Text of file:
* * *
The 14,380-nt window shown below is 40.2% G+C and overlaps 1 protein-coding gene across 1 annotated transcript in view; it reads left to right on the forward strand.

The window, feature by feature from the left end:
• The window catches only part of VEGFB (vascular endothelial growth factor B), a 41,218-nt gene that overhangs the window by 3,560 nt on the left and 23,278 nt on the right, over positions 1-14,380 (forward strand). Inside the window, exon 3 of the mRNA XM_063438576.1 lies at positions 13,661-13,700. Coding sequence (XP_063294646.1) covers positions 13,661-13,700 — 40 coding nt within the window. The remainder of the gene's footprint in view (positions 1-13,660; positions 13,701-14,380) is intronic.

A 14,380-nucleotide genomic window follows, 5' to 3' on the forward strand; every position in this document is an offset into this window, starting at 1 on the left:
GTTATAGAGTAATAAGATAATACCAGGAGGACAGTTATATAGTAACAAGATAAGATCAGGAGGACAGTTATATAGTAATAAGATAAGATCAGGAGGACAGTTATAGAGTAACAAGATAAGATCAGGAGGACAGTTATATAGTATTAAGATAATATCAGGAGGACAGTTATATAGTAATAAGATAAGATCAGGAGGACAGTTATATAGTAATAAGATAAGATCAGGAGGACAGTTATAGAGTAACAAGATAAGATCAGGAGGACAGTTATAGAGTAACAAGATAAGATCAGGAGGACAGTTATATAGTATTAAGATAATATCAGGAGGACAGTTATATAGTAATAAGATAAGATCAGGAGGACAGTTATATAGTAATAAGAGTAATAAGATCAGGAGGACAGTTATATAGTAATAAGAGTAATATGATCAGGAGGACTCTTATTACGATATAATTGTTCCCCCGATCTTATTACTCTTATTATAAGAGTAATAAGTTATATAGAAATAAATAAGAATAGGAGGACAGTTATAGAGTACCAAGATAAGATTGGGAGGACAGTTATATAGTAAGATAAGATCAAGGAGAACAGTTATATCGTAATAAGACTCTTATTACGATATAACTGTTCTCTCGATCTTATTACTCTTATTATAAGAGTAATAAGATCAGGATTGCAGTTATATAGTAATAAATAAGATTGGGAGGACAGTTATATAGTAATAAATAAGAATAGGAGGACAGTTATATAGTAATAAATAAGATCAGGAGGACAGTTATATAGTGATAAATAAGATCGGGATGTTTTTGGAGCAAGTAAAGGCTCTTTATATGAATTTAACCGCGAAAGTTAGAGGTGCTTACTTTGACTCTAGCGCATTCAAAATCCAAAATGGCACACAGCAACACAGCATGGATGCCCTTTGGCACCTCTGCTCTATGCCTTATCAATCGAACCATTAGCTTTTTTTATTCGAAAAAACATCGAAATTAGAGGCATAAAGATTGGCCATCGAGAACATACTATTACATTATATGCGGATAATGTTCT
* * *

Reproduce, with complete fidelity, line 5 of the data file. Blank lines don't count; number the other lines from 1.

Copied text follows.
GTTATAGAGTAATAAGATAATACCAGGAGGACAGTTATATAGTAACAAGATAAGATCAGGAGGACAGTTATATAGTAATAAGATAAGATCAGGAGGACAGTTATAGAGTAACAAGATAAGATCAGGAGGACAGTTATATAGTATTAAGATAATATCAGGAGGACAGTTATATAGTAATAAGATAAGATCAGGAGGACAGTTATATAGTAATAAGATAAGATCAGGAGGACAGTTATAGAGTAACAAGATAAGATCAGGAGGACAGTTATAGAGTAACAAGATAAGATCAGGAGGACAGTTATATAGTATTAAGATAATATCAGGAGGACAGTTATATAGTAATAAGATAAGATCAGGAGGACAGTTATATAGTAATAAGAGTAATAAGATCAGGAGGACAGTTATATAGTAATAAGAGTAATATGATCAGGAGGACTCTTATTACGATATAATTGTTCCCCCGATCTTATTACTCTTATTATAAGAGTAATAAGTTATATAGAAATAAATAAGAATAGGAGGACAGTTATAGAGTACCAAGATAAGATTGGGAGGACAGTTATATAGTAAGATAAGATCAAGGAGAACAGTTATATCGTAATAAGACTCTTATTACGATATAACTGTTCTCTCGATCTTATTACTCTTATTATAAGAGTAATAAGATCAGGATTGCAGTTATATAGTAATAAATAAGATTGGGAGGACAGTTATATAGTAATAAATAAGAATAGGAGGACAGTTATATAGTAATAAATAAGATCAGGAGGACAGTTATATAGTGATAAATAAGATCGGGATGTTTTTGGAGCAAGTAAAGGCTCTTTATATGAATTTAACCGCGAAAGTTAGAGGTGCTTACTTTGACTCTAGCGCATTCAAAATCCAAAATGGCACACAGCAACACAGCATGGATGCCCTTTGGCACCTCTGCTCTATGCCTTATCAATCGAACCATTAGCTTTTTTTATTCGAAAAAACATCGAAATTAGAGGCATAAAGATTGGCCATCGAGAACATACTATTACATTATATGCGGATAATGTTCT